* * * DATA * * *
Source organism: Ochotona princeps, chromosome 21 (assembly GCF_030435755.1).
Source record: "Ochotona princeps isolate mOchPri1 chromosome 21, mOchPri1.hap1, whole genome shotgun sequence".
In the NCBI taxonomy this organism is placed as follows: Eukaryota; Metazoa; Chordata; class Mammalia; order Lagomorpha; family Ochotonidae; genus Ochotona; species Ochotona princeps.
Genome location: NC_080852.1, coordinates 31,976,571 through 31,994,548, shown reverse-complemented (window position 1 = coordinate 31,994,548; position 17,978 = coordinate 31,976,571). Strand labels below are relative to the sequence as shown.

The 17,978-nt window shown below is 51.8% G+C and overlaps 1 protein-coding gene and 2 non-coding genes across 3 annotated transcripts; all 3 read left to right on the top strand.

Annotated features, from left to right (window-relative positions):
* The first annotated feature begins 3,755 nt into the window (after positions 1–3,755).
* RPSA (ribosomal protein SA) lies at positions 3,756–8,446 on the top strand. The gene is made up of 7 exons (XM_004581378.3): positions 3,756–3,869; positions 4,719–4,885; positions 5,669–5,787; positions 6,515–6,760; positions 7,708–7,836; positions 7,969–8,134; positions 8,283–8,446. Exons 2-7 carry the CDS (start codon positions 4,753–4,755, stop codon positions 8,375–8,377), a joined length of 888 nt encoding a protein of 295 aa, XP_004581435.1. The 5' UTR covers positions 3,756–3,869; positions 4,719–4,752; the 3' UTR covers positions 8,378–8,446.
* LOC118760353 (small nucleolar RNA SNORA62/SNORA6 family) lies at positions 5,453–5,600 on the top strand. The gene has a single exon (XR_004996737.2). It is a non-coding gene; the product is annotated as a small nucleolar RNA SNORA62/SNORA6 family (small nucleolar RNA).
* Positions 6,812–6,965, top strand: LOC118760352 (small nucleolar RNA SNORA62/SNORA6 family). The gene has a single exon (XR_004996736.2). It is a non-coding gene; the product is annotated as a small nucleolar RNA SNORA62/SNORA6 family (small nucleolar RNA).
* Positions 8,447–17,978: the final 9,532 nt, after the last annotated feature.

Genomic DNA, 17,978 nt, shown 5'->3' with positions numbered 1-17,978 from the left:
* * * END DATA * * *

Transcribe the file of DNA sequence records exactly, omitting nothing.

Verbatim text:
Source organism: Ochotona princeps, chromosome 21 (assembly GCF_030435755.1).
Source record: "Ochotona princeps isolate mOchPri1 chromosome 21, mOchPri1.hap1, whole genome shotgun sequence".
In the NCBI taxonomy this organism is placed as follows: Eukaryota; Metazoa; Chordata; class Mammalia; order Lagomorpha; family Ochotonidae; genus Ochotona; species Ochotona princeps.
Genome location: NC_080852.1, coordinates 31,976,571 through 31,994,548, shown reverse-complemented (window position 1 = coordinate 31,994,548; position 17,978 = coordinate 31,976,571). Strand labels below are relative to the sequence as shown.

The 17,978-nt window shown below is 51.8% G+C and overlaps 1 protein-coding gene and 2 non-coding genes across 3 annotated transcripts; all 3 read left to right on the top strand.

Annotated features, from left to right (window-relative positions):
* The first annotated feature begins 3,755 nt into the window (after positions 1–3,755).
* RPSA (ribosomal protein SA) lies at positions 3,756–8,446 on the top strand. The gene is made up of 7 exons (XM_004581378.3): positions 3,756–3,869; positions 4,719–4,885; positions 5,669–5,787; positions 6,515–6,760; positions 7,708–7,836; positions 7,969–8,134; positions 8,283–8,446. Exons 2-7 carry the CDS (start codon positions 4,753–4,755, stop codon positions 8,375–8,377), a joined length of 888 nt encoding a protein of 295 aa, XP_004581435.1. The 5' UTR covers positions 3,756–3,869; positions 4,719–4,752; the 3' UTR covers positions 8,378–8,446.
* LOC118760353 (small nucleolar RNA SNORA62/SNORA6 family) lies at positions 5,453–5,600 on the top strand. The gene has a single exon (XR_004996737.2). It is a non-coding gene; the product is annotated as a small nucleolar RNA SNORA62/SNORA6 family (small nucleolar RNA).
* Positions 6,812–6,965, top strand: LOC118760352 (small nucleolar RNA SNORA62/SNORA6 family). The gene has a single exon (XR_004996736.2). It is a non-coding gene; the product is annotated as a small nucleolar RNA SNORA62/SNORA6 family (small nucleolar RNA).
* Positions 8,447–17,978: the final 9,532 nt, after the last annotated feature.

Genomic DNA, 17,978 nt, shown 5'->3' with positions numbered 1-17,978 from the left: